Investigating the lignocellulolytic gut microbiome of huhu grubs
Payyakkal Viswam, J. (2016). Investigating the lignocellulolytic gut microbiome of huhu grubs (Thesis, Doctor of Philosophy (PhD)). University of Waikato, Hamilton, New Zealand. Retrieved from http://hdl.handle.net/10289/10647
Permanent Research Commons link: http://hdl.handle.net/10289/10647
New Zealand’s endemic longhorned beetle (Prionoplus reticularis) larvae, huhu grub, are xylophagous and feed on a broad range of dead trees. Since insects are not believed to have the ability to fully degrade lignocellulose, it is likely that microbes present in the gut assist in degrading lignocellulose to release energy rich sugars. This process is considered the rate limiting step in the utilisation of woody material in biofuel production. To better understand the gut consortium present while feeding on the lignocellulose and cellulose components, huhu grubs were initially collected and reared on non-degraded pine blocks (lignocellulose) or cotton (cellulose). The gut fungal and bacterial community of huhu grubs was investigated using high-throughput sequencing and analysis techniques. Furthermore, the effects of a dietary switch on both fungal and bacterial communities was explored by switching huhu grubs initially reared on pine to cotton, and vice versa. Cellulose- and lignocellulose-reared huhu grubs were expected to host a wide range of bacteria and fungi in their gut, some of which produce lignocellulose degrading enzymes. Assessment of the gut fungal community composition confirmed that cellulose-reared huhu grubs were significantly distinct from lignocellulose-reared grubs. The fungal community of lignocellulose-fed huhu grubs was more functionally diverse, with several yeasts, soft-rot fungi and potential hemicellulose and cellulose degraders present. Whereas, the fungal community of cellulose-reared grubs was mostly abundant in yeasts and potential cellulose degraders. When cotton-reared grubs where switched to pine (lignocellulose), lignocellulose was observed to have a ‘bottleneck effect’ or selective pressure on the fungal gut community. The gut bacterial community of huhu grubs reared on cellulose or lignocellulose diets seemed to be unaffected by the selective pressure of the diet, and no significant change in the bacterial community was observed following dietary switch. Therefore it was concluded that the bacterial community while still important is playing a secondary role to the fungi. Finally, bioprospecting studies conducted using the frass (excretia) of these huhu grubs resulted in the isolation of a bacterium, Acinetobacter H23, capable of producing an extracellular laccase. Overall, the increased understanding of structure and composition of the gut microbiome of huhu grubs reared on cellulose or lignocellulose diets, along with isolation of novel lignocellulolytic isolates could prove to be significant for the biofuel industry.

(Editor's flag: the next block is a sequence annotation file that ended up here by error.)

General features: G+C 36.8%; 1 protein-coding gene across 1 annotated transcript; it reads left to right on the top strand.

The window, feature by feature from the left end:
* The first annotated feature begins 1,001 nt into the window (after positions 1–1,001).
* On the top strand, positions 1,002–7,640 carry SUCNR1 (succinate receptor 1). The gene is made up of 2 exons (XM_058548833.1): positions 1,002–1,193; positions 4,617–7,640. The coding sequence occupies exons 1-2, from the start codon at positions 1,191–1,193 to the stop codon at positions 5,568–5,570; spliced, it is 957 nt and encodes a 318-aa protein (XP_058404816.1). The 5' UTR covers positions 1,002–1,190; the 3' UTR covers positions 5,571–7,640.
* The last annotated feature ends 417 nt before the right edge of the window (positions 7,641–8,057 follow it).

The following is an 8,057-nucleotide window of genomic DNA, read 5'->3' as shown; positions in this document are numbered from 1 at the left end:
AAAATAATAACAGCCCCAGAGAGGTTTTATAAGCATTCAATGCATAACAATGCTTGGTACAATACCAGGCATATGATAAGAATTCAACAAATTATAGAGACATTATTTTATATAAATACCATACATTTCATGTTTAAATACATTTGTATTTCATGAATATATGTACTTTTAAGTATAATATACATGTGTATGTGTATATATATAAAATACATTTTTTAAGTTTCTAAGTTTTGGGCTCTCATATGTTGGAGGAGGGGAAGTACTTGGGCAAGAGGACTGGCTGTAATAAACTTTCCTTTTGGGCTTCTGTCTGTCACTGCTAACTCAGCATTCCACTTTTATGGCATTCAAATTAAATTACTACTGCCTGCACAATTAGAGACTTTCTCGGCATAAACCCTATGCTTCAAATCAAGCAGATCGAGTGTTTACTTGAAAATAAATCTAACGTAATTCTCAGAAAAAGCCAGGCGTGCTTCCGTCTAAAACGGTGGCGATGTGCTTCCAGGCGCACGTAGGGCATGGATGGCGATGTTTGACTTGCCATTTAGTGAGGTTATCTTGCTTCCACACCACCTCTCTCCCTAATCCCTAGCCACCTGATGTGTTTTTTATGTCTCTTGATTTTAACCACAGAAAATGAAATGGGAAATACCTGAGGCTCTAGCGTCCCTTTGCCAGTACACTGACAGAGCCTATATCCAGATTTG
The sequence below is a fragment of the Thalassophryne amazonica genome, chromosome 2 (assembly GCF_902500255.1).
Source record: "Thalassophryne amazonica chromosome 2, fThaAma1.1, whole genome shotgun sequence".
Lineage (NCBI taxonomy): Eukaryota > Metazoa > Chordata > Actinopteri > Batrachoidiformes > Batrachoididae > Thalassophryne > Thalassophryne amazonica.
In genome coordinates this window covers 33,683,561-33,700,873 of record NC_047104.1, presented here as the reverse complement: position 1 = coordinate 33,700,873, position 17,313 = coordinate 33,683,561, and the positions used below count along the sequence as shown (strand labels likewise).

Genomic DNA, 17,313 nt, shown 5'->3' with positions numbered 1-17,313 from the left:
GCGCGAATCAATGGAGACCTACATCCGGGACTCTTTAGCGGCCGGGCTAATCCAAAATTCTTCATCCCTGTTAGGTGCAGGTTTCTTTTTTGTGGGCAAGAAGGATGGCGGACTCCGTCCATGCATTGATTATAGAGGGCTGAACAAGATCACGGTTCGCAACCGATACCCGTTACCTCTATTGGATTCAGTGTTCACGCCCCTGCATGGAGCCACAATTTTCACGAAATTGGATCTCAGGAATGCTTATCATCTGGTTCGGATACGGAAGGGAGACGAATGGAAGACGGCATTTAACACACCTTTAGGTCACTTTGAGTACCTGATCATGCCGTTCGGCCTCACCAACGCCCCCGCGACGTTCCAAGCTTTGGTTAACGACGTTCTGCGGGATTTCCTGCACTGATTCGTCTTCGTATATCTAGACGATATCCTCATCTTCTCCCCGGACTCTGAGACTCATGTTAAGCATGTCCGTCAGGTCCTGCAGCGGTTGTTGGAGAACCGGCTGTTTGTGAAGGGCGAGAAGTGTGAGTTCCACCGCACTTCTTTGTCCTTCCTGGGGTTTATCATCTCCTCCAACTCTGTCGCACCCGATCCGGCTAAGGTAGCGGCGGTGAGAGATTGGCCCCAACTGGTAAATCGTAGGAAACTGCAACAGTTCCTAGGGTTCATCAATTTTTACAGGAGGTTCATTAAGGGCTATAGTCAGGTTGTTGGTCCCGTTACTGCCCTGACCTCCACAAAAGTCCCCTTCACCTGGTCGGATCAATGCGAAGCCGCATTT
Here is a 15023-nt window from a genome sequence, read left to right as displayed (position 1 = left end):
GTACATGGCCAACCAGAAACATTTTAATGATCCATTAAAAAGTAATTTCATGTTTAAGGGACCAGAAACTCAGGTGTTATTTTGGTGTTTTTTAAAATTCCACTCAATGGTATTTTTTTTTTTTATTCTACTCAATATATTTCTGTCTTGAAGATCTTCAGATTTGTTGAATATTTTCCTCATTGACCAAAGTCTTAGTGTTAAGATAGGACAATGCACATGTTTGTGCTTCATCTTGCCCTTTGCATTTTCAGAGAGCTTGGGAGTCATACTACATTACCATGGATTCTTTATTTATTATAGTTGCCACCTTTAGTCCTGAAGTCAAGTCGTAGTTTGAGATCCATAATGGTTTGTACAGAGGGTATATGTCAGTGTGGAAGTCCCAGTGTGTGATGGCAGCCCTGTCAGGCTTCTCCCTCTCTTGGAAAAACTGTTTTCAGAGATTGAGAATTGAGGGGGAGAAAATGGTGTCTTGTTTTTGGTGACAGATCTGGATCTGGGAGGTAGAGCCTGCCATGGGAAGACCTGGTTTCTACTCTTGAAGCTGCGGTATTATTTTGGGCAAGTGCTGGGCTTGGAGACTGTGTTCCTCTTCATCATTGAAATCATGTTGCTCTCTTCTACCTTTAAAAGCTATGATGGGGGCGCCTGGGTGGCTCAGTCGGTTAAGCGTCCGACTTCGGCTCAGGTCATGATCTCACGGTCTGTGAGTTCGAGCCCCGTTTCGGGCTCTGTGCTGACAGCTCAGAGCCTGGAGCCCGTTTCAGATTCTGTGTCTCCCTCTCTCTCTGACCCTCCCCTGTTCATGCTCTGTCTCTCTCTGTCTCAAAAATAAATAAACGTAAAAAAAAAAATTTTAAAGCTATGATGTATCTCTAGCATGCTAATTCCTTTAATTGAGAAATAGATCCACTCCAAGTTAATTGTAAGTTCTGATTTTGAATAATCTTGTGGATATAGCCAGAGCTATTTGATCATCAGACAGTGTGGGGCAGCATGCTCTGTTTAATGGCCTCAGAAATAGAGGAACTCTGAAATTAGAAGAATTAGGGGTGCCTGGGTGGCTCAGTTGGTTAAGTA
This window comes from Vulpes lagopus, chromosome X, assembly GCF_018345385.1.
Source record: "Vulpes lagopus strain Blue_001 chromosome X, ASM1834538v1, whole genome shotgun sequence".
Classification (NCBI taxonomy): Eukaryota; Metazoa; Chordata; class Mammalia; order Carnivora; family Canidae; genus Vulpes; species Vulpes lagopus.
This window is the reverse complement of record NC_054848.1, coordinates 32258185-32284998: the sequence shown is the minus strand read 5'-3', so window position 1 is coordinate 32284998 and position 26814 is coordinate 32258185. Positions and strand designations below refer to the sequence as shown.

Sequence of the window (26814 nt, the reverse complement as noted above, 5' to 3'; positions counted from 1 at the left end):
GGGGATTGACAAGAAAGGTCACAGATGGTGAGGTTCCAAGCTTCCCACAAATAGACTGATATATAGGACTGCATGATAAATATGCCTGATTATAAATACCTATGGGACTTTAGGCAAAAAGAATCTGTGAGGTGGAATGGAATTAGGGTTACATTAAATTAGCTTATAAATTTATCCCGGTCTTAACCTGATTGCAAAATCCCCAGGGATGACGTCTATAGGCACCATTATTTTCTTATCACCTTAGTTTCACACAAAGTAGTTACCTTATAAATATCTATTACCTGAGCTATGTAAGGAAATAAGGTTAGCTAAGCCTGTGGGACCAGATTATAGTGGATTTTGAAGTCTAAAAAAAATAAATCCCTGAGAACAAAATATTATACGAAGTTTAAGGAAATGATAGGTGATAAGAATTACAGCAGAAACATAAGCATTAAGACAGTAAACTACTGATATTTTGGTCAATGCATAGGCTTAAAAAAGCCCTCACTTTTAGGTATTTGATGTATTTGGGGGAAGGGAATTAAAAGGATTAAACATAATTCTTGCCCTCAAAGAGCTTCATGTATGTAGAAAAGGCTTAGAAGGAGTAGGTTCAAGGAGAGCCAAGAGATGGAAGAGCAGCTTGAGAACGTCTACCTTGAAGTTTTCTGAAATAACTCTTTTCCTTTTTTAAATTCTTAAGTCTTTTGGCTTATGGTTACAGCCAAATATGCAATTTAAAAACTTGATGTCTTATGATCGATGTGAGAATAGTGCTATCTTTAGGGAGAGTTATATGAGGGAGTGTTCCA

University of Waikato
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